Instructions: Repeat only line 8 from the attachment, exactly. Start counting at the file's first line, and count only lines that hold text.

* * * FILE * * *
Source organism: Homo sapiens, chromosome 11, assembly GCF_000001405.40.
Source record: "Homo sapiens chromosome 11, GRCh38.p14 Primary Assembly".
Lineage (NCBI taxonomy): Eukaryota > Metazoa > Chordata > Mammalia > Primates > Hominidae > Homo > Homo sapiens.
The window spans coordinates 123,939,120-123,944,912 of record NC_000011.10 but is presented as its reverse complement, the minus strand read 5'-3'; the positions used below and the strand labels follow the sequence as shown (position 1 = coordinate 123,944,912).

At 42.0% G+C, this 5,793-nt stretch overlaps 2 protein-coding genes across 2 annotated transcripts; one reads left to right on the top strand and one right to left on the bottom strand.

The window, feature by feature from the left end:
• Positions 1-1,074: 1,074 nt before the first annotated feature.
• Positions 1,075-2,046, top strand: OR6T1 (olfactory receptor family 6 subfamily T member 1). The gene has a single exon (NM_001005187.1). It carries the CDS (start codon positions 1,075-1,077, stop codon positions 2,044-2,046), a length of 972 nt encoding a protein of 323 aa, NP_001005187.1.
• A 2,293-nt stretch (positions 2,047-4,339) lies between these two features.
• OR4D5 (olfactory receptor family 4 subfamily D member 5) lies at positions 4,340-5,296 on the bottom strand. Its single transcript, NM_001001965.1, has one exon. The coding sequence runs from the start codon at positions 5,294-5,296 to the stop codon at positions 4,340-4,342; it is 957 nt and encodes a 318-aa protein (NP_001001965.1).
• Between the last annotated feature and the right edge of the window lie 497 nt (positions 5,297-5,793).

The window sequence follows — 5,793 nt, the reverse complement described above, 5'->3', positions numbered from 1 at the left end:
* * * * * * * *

• Positions 1,075-2,046, top strand: OR6T1 (olfactory receptor family 6 subfamily T member 1). The gene has a single exon (NM_001005187.1). It carries the CDS (start codon positions 1,075-1,077, stop codon positions 2,044-2,046), a length of 972 nt encoding a protein of 323 aa, NP_001005187.1.